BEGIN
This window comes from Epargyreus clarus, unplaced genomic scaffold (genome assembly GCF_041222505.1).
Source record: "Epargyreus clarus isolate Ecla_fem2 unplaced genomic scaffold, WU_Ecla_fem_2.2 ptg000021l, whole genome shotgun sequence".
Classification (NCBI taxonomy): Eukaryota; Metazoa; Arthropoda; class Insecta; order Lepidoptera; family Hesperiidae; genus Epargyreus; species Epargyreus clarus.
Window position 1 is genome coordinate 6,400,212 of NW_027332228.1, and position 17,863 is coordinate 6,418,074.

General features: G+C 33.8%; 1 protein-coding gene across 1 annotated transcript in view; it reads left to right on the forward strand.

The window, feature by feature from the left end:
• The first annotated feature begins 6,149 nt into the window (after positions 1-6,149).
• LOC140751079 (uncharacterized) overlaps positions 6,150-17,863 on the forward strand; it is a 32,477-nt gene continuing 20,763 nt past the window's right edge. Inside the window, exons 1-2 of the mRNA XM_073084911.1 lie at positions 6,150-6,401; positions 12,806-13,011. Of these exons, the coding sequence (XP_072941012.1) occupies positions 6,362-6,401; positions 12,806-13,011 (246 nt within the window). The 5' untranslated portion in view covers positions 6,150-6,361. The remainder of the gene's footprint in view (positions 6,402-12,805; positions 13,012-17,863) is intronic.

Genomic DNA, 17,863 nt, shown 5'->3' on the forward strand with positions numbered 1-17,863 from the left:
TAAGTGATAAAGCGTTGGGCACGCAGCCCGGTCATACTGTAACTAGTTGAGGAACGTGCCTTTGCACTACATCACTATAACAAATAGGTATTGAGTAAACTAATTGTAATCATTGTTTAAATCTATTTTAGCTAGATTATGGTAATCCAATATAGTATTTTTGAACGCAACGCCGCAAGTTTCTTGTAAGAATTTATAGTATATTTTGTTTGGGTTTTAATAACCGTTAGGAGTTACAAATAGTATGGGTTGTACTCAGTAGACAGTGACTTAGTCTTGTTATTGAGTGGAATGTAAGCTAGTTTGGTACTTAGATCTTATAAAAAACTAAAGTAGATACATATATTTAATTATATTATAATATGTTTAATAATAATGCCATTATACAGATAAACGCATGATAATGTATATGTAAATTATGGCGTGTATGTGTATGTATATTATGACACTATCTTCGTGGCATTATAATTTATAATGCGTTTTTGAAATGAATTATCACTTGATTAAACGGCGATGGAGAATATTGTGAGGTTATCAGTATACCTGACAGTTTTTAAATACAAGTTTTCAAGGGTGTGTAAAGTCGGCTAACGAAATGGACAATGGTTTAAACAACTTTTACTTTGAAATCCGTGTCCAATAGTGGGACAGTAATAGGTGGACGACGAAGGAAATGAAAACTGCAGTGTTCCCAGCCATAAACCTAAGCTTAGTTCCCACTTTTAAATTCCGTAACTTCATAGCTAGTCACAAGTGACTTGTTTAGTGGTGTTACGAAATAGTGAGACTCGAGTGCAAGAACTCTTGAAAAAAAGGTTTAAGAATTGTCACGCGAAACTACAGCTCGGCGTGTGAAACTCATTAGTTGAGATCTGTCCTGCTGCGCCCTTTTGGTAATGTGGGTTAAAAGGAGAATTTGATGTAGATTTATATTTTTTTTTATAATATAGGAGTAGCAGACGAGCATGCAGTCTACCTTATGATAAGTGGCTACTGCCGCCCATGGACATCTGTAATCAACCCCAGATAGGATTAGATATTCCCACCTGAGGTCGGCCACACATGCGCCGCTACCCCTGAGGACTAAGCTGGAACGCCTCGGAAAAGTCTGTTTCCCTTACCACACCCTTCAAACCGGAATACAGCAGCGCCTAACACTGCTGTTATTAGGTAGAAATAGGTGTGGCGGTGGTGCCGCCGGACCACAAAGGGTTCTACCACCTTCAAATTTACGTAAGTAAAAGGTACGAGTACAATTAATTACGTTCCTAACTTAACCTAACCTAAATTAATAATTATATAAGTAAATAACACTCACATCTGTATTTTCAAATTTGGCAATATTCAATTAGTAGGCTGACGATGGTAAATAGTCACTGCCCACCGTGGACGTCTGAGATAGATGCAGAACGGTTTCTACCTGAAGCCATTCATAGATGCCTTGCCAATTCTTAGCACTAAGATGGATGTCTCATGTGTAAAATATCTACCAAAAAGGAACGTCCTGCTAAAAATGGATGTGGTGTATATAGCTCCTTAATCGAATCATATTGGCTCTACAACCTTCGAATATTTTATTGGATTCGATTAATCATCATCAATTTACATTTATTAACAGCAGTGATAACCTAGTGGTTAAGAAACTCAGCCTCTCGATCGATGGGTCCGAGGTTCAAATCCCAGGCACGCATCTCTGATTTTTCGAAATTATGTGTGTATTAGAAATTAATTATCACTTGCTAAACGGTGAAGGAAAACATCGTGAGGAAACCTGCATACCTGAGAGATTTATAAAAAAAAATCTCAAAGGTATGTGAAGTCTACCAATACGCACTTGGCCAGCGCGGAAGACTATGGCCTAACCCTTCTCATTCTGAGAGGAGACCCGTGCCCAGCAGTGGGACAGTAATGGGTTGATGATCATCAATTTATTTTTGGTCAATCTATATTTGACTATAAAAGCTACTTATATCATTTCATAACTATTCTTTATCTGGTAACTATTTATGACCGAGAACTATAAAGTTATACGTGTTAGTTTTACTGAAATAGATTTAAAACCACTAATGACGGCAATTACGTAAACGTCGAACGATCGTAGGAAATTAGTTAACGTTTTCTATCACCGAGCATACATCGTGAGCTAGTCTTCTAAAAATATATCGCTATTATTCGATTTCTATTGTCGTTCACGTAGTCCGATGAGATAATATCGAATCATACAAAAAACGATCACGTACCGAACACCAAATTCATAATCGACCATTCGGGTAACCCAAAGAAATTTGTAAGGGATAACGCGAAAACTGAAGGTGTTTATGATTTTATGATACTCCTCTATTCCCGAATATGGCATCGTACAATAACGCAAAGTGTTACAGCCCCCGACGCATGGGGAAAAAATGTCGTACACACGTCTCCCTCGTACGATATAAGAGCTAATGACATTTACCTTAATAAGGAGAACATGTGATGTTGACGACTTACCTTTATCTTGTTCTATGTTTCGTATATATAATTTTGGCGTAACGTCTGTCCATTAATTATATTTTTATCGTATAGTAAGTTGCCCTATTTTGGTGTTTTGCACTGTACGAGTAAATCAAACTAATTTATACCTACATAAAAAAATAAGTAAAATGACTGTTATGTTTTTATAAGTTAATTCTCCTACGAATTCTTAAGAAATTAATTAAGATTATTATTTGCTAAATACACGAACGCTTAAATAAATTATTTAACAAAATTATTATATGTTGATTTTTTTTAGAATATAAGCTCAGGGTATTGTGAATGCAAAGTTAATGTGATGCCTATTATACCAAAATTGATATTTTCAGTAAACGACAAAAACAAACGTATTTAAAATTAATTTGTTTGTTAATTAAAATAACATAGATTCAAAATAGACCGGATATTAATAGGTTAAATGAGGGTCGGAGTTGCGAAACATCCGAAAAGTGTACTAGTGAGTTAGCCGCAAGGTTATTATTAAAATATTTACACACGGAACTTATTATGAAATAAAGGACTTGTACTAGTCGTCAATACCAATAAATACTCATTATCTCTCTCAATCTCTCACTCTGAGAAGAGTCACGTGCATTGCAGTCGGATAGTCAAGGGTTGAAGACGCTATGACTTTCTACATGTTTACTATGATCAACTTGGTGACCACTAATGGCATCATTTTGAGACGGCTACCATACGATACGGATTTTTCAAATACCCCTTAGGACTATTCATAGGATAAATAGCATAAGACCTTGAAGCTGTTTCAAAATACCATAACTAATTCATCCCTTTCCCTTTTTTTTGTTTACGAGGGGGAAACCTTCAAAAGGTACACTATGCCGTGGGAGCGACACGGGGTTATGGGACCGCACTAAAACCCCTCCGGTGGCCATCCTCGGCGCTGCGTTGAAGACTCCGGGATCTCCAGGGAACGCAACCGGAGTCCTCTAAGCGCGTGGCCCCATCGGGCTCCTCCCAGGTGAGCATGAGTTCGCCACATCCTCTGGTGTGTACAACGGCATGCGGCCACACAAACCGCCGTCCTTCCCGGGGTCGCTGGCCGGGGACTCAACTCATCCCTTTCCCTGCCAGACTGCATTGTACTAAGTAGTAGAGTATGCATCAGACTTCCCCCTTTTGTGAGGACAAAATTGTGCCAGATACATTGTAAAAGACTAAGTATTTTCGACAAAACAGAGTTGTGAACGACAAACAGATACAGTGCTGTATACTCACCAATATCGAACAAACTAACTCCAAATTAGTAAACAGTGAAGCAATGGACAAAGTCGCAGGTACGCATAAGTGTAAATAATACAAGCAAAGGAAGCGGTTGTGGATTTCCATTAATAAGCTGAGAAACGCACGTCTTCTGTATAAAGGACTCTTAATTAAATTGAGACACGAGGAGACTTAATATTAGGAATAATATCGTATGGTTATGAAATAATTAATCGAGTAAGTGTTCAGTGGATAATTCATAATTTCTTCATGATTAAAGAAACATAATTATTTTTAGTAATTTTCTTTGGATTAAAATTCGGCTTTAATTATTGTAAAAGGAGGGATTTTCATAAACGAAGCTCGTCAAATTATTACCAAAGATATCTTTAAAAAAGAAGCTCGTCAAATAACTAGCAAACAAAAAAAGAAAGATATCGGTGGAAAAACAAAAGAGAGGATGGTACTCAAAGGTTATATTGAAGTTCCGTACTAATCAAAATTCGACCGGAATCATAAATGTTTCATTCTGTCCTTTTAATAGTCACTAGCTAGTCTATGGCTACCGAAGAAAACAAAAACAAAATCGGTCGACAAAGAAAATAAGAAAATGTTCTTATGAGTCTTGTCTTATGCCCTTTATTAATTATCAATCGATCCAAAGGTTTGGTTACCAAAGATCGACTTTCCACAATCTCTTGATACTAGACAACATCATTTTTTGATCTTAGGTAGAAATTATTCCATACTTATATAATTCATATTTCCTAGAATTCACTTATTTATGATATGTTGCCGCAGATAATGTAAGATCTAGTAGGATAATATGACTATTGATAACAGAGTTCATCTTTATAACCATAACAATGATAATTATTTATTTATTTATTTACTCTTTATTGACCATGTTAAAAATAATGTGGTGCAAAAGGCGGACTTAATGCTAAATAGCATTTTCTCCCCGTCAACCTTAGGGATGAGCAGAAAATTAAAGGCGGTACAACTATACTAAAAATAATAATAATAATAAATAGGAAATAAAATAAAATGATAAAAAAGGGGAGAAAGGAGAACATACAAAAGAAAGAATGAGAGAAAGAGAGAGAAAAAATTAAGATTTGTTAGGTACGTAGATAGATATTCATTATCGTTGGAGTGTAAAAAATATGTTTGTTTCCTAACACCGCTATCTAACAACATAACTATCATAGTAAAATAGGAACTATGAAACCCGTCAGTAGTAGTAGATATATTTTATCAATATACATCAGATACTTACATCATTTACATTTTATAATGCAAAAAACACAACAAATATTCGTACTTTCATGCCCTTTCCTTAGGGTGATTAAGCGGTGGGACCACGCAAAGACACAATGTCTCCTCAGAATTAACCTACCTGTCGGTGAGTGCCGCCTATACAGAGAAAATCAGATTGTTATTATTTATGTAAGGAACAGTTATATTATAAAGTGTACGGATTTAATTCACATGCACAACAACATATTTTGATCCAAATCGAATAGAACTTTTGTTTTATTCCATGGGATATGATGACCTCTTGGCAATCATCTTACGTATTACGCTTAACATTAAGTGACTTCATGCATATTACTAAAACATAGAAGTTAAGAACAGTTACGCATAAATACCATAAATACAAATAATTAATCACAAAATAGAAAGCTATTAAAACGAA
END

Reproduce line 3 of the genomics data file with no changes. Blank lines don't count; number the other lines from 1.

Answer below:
Classification (NCBI taxonomy): Eukaryota; Metazoa; Arthropoda; class Insecta; order Lepidoptera; family Hesperiidae; genus Epargyreus; species Epargyreus clarus.